- Suchawadee Nildhamrong will be representing Thailand at France 2019
- Draw pitted the striker against USA, the country of her birth
- The striker discusses cultural challenges and career ambitions
Suchawadee Nildhamrong was in the midst of studying for her final university exams when the FIFA Women’s World Cup Draw took place. “I was already pretty stressed out,” the Thailand striker reflected. What happened next did nothing to ease her nerves.
Drawing USA would have been daunting enough in any circumstances, and to any player. The Americans are the reigning champions, the most successful team in Women’s World Cup history and are heading into this latest edition on a mammoth unbeaten streak.
But for Nildhamrong, the pairing held added significance. The 21-year-old was, after all, following the draw from California, the US state in which she was born and has lived her entire life. It was therefore understandable that the Thailand star - who goes by the name of Miranda Nild in the States - experienced a “rush of emotions” in the event’s aftermath.
“It was definitely a little daunting at first,” she recalled. “But after my mind settled a little more, I realised what a huge opportunity this is. I get to play against the women I have looked up to since I was a little girl, and the national team that helped me really fall in love with soccer and realise that this is what I wanted to do.
“We'll be facing the toughest team in the world and it is going to be a huge challenge. But I'm excited for it and really thankful to be in this position, playing against my idols. Because if you’d told me a couple years ago I'd have the chance to play in the World Cup, I'd have said you were crazy.”
Which begs the question: how did it come about? What happened in those two years to turn the idea of this University of California student playing for Thailand at a World Cup from fantasy to reality?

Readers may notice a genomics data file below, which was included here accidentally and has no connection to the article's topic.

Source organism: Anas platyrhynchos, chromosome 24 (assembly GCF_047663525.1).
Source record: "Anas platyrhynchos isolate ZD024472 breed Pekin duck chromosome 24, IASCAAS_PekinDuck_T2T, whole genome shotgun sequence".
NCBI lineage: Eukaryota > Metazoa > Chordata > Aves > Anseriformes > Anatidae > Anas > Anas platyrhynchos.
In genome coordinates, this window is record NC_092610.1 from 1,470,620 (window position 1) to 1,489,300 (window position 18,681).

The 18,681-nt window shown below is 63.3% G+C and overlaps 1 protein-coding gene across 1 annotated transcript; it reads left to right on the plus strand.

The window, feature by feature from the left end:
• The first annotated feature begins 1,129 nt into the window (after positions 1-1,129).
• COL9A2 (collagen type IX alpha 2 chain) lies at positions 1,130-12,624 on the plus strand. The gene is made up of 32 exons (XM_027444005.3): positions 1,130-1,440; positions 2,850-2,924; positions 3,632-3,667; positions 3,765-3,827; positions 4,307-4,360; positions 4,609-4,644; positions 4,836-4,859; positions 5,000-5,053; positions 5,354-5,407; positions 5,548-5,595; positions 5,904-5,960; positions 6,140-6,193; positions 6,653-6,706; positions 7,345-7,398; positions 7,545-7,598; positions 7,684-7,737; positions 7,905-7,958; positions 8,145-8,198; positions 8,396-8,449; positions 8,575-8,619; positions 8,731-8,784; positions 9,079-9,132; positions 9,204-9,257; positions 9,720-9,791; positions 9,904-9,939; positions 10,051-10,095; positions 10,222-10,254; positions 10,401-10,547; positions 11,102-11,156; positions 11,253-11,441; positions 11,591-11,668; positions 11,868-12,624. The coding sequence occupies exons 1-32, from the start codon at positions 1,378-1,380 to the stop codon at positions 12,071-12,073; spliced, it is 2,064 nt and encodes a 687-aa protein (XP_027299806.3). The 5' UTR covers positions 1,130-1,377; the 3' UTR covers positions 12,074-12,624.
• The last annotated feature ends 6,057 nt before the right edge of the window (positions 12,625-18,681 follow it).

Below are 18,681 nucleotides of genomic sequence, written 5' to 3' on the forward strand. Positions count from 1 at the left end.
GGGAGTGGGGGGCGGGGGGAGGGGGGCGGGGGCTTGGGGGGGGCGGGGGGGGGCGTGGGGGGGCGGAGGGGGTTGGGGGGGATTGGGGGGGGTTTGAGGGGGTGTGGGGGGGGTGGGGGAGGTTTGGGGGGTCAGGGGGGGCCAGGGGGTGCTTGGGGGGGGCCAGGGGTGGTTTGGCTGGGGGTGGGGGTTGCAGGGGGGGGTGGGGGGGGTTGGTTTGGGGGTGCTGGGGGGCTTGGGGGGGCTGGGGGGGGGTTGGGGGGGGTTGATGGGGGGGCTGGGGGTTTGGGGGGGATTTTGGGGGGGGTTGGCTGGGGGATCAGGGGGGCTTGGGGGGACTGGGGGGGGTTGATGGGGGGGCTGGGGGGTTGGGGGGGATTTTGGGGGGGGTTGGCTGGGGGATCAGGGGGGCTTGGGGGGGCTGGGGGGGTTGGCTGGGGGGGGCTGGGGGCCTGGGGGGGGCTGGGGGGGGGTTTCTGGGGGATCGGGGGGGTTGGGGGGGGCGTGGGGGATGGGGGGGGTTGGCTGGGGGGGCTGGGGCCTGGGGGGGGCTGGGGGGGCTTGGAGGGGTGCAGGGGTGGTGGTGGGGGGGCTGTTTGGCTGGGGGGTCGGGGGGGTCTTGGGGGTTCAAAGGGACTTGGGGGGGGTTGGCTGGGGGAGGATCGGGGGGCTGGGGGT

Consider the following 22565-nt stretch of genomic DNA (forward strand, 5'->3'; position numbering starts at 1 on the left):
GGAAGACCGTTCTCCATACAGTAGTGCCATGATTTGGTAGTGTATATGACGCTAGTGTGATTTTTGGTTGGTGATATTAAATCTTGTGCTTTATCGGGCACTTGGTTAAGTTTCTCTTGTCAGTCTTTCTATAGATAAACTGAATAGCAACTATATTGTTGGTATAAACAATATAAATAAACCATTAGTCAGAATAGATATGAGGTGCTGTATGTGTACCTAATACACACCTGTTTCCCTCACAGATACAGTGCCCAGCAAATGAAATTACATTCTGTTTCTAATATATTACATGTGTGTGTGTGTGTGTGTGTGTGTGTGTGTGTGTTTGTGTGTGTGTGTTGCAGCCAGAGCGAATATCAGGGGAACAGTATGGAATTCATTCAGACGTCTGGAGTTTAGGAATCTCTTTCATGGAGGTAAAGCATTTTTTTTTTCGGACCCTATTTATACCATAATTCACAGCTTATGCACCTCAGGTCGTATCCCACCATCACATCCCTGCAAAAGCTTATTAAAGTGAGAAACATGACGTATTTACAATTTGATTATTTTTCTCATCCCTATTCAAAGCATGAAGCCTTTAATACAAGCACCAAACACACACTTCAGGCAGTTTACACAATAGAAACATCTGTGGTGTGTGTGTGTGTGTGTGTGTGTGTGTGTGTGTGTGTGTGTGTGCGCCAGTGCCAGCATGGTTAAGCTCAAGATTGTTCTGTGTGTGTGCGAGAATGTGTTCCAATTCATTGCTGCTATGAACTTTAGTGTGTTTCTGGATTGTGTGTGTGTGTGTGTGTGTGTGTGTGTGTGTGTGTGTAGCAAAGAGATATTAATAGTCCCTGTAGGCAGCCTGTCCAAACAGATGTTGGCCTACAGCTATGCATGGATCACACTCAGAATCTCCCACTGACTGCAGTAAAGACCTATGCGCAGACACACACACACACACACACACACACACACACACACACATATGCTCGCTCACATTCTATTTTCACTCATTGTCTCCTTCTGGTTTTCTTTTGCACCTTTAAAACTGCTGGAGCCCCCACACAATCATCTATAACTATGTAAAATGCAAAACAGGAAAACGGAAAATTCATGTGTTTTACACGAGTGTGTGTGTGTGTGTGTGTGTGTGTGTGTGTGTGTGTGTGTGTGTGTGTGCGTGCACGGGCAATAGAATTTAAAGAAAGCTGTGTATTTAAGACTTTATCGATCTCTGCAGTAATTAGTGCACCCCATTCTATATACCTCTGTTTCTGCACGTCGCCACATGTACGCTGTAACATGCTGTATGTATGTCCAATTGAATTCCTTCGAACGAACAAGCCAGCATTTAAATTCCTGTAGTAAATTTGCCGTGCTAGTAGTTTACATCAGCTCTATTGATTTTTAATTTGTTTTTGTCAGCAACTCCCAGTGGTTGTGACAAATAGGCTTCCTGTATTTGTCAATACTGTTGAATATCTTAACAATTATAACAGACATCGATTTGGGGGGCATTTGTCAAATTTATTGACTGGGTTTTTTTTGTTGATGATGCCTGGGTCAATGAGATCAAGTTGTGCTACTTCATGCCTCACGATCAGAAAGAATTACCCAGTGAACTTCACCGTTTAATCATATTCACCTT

“Well, I was born in the US but my dad’s Thai,” said Nildhamrong, taking up the story. “I’ve been playing soccer for a long time and when I got to college, my uncle was in touch with a friend of his who works with the Thailand national team. He happened to be out in the States, so I talked to him, he watched me practice and thought I was good enough to go for a trial. I flew out a couple of months later and everything else followed from there.
“We have a Thai temple here in Berkeley and I went every Sunday when I was a kid and learned to speak Thai. We also used to visit Thailand as a family every year. So I feel a really strong connection to the country and I was super-excited when they asked me to become part of the team.
“There was obviously a decision to make too because I was born in the US and could potentially play for the national team here if my career progresses. But when Thailand asked me, I didn’t really hesitate.”
Quick to accept Thailand’s invitation, Nildhamrong proved just as speedy in proving her worth to the cause. A goal against Vietnam in just her second outing hinted at the tall, athletic striker’s potential, and she went on to impress in Thailand’s crucial France 2019 qualifiers, bagging a brace in their 6-1 AFC Asian Women’s Cup victory over Jordan.
But with every other member of the squad Thai born-and-bred, and playing for domestic clubs, were there challenges – on and off the field – in becoming one of the gang?
“Conversations weren’t all that easy at first because my Thai was pretty basic,” she admitted. “But on the training field I found it easy enough to communicate, and my team-mates were really positive, saying to me, ‘We could really do with a player like you’.
“The fact I started well and scored some goals definitely helped. If I’d done badly, I’m sure the transition would have been ten times harder. And my Thai’s improving now – or so my team-mates tell me!”
It is remarkable, hearing Nildhamrong speak in her all-American accent, to then watch her converse so naturally in Thai with her team-mates. And as she looks to a possible future in football’s professional ranks, she is already grateful for the lessons international football has imparted.
“The whole experience has really brought me on as a player,” she said. “It has given me a new perspective on things, knowing that I’m representing not just a team but an entire nation, and not wanting to let anyone down.
“Right now, I’ve just finished my last season with my college team (the California Golden Bears) and I’m training on my own to get ready for the World Cup. Afterwards, I’m hoping to go pro if it’s possible, although I don’t have a set plan. It might depend on how well I play in France!”